Male foreheads differ from female foreheads by having a bony prominence (supra-orbital ridge or brow bone) over the eyebrows. In other words, the bone over the eye sockets projects farther forward than the bone in female foreheads. Additionally, the forehead above this prominence is usually flatter or occasionally tilted backwards compared to the female forehead, which is usually more vertical or even slightly rounded or convex. Located behind these ridges are the frontal sinuses. However, they are absent in 5% of the population and only on one side in 15%. To reduce the brow bossing, an incision is made in the scalp which allows the forehead skin to be elevated for access to this area. It is then burred down with an electric drill. In patients with very flat or posteriorly directed foreheads, a synthetic material (methyl methacrylate) is occasionally used to produce the more feminine, rounded contour. And, finally, if the frontal sinuses are very enlarged, the anterior wall may, at times, have to be set back.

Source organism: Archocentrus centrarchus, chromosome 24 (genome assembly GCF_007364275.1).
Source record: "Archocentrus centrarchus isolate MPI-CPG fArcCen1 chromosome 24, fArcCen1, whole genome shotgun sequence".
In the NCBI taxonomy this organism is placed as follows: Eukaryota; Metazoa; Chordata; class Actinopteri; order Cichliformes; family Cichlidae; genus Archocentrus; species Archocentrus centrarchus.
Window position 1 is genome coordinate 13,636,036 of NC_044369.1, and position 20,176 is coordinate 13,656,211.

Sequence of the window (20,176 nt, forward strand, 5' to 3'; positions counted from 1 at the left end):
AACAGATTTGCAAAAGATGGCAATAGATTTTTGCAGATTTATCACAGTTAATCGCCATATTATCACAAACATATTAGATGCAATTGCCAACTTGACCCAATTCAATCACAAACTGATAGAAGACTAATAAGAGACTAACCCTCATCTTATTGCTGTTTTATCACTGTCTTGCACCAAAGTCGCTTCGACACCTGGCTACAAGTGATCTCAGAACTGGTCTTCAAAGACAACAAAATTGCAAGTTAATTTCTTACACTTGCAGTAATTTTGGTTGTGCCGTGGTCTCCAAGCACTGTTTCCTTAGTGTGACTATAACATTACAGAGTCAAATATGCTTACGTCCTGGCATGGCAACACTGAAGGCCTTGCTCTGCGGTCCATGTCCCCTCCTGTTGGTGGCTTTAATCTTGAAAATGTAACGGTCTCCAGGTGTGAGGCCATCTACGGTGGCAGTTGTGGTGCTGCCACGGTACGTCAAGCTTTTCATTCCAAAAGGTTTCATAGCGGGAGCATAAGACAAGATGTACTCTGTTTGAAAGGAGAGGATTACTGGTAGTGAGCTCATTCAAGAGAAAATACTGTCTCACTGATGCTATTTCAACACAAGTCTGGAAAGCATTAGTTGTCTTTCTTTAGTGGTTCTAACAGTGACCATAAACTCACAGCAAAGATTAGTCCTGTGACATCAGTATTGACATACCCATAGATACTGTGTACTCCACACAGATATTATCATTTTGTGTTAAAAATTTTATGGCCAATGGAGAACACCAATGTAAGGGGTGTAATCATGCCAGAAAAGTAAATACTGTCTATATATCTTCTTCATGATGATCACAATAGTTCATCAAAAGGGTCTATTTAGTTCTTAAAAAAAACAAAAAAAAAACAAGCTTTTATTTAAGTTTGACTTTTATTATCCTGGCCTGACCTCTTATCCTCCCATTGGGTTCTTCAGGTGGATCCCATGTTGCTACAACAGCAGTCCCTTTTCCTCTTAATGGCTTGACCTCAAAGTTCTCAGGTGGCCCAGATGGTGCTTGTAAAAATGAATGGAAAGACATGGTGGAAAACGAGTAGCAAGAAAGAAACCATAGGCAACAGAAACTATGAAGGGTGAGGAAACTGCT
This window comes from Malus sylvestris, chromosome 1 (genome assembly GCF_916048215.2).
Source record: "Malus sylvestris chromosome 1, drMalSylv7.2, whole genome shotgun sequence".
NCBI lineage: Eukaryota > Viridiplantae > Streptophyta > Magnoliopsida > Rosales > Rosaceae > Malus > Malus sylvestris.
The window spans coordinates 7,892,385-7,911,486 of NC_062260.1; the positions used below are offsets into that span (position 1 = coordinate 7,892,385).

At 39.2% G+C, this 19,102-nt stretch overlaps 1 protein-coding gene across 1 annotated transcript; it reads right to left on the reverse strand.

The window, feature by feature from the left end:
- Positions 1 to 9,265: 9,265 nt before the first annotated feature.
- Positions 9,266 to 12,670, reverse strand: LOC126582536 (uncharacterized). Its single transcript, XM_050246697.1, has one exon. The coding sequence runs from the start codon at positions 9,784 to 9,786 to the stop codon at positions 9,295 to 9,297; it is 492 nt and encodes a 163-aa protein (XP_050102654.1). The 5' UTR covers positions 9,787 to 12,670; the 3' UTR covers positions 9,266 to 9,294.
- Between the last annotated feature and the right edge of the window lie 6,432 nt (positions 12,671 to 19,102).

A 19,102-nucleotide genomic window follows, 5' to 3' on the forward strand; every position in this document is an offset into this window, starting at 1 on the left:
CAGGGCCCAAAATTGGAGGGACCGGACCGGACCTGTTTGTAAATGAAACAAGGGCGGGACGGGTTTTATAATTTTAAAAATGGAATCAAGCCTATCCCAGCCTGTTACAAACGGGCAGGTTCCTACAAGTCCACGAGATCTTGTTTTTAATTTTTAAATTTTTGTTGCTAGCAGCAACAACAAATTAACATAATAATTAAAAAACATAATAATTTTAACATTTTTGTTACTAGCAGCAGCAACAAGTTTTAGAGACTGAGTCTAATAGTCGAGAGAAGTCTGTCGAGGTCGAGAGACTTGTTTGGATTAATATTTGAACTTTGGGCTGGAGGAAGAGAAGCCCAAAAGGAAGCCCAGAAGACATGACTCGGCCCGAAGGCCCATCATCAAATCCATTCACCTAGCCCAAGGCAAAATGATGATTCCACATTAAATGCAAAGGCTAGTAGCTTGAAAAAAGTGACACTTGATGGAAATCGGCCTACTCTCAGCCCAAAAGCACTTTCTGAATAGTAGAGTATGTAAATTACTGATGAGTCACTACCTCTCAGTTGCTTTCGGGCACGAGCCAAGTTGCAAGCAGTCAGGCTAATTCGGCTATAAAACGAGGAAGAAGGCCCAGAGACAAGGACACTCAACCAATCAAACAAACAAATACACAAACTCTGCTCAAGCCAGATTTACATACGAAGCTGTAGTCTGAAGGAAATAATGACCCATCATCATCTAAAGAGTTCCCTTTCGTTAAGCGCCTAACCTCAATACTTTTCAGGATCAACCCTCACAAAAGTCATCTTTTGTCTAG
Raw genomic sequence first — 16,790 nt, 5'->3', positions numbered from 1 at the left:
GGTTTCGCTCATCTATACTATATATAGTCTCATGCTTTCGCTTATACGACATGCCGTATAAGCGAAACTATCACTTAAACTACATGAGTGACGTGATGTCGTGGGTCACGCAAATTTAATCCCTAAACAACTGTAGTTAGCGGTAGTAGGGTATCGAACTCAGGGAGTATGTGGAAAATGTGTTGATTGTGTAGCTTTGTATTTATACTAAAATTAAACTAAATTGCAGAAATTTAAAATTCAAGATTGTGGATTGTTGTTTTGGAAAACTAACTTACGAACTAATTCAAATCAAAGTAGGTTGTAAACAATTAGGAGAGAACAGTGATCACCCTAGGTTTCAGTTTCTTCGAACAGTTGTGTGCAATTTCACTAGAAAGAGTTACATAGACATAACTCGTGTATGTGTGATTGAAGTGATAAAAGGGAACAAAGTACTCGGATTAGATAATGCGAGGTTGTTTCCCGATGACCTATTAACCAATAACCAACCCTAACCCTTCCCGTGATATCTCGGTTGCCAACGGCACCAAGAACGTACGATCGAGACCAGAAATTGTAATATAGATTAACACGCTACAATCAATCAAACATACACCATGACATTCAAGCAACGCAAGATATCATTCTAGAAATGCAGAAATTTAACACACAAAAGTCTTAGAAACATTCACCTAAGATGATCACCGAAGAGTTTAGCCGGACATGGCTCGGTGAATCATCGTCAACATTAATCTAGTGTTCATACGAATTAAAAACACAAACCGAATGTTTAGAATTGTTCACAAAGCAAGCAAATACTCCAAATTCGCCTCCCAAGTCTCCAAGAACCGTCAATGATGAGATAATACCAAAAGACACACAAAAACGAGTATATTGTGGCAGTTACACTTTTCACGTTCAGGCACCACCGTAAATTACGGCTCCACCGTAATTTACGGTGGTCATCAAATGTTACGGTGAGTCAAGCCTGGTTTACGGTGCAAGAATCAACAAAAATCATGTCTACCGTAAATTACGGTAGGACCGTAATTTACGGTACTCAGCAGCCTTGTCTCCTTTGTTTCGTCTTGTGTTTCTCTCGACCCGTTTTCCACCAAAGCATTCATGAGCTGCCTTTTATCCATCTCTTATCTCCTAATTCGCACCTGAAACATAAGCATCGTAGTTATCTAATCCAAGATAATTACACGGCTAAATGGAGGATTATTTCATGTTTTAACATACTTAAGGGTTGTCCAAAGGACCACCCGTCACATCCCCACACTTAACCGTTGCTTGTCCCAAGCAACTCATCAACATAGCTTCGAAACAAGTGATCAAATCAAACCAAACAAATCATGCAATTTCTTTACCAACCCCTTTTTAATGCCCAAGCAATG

Drilling down the brow bone
Drilling down brow bone with methyl methacrylate augmentation
Browlift in the MtF TS patient
The female eyebrow is arched compared to the flat eyebrow in the male. The ends of the eyebrow (the club and the tail) are at the same level, and the highpoint of the arch is between the outside of the iris and the corner of the eye. Since many MtF TS patients have their supra-orbital ridges reduced, the eyebrows can be elevated at the same time by pulling the forehead skin upward in this open approach. On the other hand, if brow bossing is not an issue, endoscopic (closed) browlifting or even brow elevation through an upper eyelid incision can be performed. This latter technique would be a good approach if upper eyelid surgery were also being performed and most of the elevation that was needed was on the outside or lateral aspect of the eyebrow without significant drooping of the inside or medial aspect of the eyebrow.
Browlift (before & after)